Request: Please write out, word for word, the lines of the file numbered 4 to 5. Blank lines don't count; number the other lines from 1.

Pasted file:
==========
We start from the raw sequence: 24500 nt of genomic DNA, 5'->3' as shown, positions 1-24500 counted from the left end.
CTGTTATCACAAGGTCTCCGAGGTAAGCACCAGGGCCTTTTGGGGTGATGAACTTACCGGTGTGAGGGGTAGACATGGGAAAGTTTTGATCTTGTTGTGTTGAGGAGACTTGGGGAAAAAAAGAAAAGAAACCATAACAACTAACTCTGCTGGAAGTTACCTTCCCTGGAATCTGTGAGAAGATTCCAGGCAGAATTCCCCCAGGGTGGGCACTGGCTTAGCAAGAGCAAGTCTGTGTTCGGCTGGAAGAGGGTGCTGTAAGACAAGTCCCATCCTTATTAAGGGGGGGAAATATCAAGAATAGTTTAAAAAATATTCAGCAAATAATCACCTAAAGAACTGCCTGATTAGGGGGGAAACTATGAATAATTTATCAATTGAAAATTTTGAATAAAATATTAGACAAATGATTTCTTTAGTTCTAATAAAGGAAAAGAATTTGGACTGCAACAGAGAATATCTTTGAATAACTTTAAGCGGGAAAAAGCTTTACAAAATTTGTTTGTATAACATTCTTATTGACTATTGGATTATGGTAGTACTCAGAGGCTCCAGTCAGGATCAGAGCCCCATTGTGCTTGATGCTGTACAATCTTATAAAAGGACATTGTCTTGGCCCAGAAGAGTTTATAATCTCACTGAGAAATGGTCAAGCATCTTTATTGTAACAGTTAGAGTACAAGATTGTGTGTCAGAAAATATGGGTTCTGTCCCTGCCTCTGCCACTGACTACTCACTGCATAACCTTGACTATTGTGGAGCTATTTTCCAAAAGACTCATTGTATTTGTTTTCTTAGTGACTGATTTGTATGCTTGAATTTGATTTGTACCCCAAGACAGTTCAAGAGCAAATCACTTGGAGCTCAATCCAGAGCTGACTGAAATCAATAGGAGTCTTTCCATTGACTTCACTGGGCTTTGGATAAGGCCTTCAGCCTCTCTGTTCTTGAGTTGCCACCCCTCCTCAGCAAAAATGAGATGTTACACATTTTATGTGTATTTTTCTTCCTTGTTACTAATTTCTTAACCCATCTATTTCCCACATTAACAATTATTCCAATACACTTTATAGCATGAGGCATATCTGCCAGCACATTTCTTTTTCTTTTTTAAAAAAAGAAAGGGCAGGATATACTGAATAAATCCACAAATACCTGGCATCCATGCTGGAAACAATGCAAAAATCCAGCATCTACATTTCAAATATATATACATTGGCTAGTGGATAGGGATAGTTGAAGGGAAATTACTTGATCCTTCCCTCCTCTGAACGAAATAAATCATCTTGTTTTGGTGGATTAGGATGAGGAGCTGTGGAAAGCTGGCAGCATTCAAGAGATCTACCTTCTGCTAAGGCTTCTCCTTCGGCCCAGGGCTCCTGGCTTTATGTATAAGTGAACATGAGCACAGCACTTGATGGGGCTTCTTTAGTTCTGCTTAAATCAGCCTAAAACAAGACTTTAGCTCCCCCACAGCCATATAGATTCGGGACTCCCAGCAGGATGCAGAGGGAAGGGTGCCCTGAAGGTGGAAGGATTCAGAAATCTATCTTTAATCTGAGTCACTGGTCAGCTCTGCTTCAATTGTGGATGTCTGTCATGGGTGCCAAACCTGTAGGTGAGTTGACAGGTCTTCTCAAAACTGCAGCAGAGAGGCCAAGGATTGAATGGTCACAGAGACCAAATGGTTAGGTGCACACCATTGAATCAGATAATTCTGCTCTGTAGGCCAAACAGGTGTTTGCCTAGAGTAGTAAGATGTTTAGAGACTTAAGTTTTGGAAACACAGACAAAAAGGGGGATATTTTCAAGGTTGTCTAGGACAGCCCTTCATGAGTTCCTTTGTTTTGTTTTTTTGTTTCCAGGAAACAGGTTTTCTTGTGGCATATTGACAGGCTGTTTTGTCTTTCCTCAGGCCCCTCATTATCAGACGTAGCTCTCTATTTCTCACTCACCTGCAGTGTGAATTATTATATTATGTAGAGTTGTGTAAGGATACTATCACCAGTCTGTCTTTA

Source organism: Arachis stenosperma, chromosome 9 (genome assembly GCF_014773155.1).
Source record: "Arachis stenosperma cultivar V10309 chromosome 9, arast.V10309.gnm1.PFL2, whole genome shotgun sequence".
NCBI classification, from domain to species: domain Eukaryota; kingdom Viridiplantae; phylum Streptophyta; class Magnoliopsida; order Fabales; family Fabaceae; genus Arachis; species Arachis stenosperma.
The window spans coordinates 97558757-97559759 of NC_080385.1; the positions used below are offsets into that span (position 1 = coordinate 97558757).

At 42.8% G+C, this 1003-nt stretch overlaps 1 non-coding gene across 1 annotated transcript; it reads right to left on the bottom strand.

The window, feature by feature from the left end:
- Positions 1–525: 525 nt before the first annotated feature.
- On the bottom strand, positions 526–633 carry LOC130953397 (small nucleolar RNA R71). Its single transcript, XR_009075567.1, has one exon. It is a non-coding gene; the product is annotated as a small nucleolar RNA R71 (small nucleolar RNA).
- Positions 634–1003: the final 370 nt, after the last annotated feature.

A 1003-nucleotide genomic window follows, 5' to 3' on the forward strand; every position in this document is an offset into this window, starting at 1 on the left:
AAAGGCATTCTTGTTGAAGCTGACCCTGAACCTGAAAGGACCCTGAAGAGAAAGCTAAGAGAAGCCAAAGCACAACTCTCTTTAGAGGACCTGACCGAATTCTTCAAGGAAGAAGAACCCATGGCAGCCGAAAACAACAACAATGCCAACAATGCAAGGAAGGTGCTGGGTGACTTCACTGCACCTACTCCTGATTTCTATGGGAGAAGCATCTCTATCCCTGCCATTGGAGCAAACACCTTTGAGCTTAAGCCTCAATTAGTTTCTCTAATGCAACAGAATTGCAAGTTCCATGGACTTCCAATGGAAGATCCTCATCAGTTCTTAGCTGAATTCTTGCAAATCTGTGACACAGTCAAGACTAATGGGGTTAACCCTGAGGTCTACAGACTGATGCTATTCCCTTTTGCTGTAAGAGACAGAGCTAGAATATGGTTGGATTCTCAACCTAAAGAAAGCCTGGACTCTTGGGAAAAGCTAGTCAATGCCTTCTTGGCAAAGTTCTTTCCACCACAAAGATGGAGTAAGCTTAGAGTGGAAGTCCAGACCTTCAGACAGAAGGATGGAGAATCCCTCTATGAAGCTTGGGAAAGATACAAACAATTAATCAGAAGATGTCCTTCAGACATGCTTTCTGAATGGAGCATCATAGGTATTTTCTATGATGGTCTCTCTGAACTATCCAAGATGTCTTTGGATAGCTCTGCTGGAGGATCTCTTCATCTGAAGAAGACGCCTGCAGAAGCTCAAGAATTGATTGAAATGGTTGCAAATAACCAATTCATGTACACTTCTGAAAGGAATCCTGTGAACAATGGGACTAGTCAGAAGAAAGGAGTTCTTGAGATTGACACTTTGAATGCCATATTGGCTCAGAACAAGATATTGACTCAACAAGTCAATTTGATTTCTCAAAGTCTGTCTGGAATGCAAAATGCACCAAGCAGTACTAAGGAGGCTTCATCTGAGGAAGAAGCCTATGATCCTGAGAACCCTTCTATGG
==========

Source record: "Arachis stenosperma cultivar V10309 chromosome 9, arast.V10309.gnm1.PFL2, whole genome shotgun sequence".
NCBI classification, from domain to species: domain Eukaryota; kingdom Viridiplantae; phylum Streptophyta; class Magnoliopsida; order Fabales; family Fabaceae; genus Arachis; species Arachis stenosperma.